Most people have their heat, lights, electricity, and water cut off when they don't pay their bills. But the Republican Congressional Committee will lose its utilities sometime today because the law won't allow it to pay its bills.

For years, Republican and Democrat campaign committees have been occupying House and Senate office space free of charge, even though they are purely political. They do not deal with legislation; they exist only to get people elected.

But with the advent of the Watergate morality, some of the younger members, such as Rep. Allen Ertel (D-Pa.), began agitating for the political campaign committees to vacate the premises. Political committees, they argued, should not be supported by taxpayers' money.

So both parties moved out on the Senate side, and the Democrats left on the House side.

The House Republicans, however, have stayed, despite repeated requests in 1977 from House Speaker Thomas P. O'Neill's, (D-Mass.) to move out. So Ertel got an amendment passed Sept. 30 that no funds may be used for any utilities or custodial services for "any organization which was, during 1977, requested by the Speaker of the House to vacate such premises." The effective date of the law is Dec. 1.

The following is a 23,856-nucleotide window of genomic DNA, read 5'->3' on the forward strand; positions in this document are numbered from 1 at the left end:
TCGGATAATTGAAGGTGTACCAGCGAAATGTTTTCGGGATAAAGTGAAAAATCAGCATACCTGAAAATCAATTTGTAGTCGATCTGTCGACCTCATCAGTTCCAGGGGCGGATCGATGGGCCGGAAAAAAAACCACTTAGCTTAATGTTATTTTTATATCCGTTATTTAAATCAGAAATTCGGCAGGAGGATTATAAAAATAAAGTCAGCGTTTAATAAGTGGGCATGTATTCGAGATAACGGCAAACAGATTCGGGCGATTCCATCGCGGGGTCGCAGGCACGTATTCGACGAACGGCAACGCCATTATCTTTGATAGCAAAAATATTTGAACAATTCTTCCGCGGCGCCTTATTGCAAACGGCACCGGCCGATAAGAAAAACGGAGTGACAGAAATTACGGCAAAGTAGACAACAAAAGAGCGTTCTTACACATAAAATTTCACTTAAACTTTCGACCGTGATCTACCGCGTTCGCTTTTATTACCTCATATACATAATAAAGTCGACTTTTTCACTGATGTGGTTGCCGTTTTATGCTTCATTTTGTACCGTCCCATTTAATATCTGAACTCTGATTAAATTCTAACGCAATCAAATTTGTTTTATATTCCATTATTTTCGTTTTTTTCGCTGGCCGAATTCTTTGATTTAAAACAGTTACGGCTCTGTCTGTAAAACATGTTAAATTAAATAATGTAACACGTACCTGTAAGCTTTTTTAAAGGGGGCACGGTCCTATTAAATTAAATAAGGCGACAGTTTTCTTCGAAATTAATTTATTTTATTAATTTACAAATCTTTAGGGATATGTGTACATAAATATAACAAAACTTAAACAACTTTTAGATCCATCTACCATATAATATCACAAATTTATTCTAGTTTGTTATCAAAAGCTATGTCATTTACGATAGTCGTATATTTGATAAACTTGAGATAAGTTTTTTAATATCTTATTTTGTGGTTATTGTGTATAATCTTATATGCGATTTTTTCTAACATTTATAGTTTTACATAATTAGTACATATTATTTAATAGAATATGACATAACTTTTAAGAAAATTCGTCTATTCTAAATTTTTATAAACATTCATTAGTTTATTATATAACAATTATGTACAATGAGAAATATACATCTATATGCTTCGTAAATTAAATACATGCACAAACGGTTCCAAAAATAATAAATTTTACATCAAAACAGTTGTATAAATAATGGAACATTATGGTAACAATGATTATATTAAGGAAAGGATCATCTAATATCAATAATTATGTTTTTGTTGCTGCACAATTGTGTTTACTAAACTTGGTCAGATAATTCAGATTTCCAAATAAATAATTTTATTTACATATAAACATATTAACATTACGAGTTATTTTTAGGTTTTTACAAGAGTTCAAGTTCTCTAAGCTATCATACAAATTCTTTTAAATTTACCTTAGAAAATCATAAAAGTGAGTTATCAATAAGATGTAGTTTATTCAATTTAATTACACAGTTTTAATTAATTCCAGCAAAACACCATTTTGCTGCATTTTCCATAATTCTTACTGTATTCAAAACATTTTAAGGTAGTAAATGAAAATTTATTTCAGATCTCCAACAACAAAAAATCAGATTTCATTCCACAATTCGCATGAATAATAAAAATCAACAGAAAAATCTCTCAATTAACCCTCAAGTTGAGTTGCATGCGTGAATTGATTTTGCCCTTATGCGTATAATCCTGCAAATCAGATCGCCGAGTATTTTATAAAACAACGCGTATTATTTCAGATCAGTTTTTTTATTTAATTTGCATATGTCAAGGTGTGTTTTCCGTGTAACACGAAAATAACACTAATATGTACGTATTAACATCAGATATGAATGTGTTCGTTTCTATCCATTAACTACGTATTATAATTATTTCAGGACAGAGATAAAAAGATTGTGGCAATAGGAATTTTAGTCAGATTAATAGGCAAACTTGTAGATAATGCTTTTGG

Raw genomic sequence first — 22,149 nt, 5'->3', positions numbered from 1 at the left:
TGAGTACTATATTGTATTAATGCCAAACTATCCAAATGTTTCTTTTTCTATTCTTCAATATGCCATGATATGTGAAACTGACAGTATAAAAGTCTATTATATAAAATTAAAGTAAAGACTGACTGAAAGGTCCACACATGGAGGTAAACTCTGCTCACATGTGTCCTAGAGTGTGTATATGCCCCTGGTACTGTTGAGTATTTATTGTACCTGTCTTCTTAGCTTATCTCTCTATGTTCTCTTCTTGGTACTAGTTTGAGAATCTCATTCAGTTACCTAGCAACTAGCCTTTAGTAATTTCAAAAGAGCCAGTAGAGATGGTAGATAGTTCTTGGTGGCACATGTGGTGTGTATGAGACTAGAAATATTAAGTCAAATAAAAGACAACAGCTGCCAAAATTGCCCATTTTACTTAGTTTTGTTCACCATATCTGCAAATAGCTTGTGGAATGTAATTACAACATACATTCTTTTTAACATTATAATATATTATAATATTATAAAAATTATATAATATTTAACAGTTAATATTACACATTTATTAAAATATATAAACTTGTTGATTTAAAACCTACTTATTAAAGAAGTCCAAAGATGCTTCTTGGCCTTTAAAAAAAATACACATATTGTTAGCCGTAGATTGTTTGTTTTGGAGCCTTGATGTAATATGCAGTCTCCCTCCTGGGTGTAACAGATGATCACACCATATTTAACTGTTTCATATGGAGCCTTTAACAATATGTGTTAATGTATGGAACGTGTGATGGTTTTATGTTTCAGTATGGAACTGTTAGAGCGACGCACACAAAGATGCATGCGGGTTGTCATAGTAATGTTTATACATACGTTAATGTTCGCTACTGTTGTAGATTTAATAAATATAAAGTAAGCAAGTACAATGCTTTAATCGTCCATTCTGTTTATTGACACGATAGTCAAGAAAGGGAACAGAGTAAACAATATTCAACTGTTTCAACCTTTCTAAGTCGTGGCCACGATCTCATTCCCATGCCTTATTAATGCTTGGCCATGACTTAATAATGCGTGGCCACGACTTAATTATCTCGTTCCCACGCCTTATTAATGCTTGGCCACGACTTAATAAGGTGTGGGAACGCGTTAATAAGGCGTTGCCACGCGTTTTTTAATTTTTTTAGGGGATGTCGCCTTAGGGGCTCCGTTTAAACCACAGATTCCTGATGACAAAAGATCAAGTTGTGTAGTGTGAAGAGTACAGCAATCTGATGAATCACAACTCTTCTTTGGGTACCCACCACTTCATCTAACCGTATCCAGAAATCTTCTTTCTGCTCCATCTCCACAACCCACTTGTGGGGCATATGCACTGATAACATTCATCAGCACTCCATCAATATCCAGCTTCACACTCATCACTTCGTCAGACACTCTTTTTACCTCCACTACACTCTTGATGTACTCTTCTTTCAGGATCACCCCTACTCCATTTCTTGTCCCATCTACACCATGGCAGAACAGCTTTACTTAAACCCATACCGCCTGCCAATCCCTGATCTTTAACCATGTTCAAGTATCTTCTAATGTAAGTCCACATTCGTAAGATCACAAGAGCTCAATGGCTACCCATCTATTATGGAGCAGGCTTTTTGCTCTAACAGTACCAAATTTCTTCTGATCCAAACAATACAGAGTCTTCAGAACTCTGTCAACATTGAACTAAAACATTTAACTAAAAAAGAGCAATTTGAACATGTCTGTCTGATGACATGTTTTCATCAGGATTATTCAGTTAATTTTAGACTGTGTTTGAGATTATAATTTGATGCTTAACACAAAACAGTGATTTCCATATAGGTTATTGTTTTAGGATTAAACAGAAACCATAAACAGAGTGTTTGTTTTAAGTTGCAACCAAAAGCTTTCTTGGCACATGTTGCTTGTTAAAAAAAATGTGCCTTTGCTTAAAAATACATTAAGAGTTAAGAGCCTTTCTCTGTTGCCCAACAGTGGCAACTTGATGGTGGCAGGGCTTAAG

"We must either have authorization to charge rent, or we would have to cut off the heat, electricity, water, and so forth, a spokesman for the Capitol Architect's office said.

The Republicans would like to pay rent, and have offered to do so in order to stay until their new building is completed in March. They paid rent for February through May of this year, but O'Neill returned the checks.

"Now the House can accept our rent," said Republican Congressional Committee spokesman Steve Stockmeyer. "We have offered to pay in good faith. It will probably be March 15 before we can move in to our new building. I guess as we've become more effective, the younger Democrats want to hurt us. They're out for punishment."

A spokesman for O'Neill said the rent was returned because the House parliamentarian ruled that there was "no way" they could accept a rent check.

Ertel is giving no quarter in the fight. He wants the committee out today.

"This is a violation of law," he said. "As an ethical matter, they have no right to be there."

One Democratic source said one possibility is to allow the Republicans to be squatters until they can move into their offices. But, he said, that would still violate the law.

Nevertheless, the GOP is prepared to make a stand, although no one thinks O'Neill will send a squad of Capitol policemen to oust the committee.

"We're prepared to bring in candles and hibachis if we need to," Stockmeyer said. "What we're expecting is a bill. "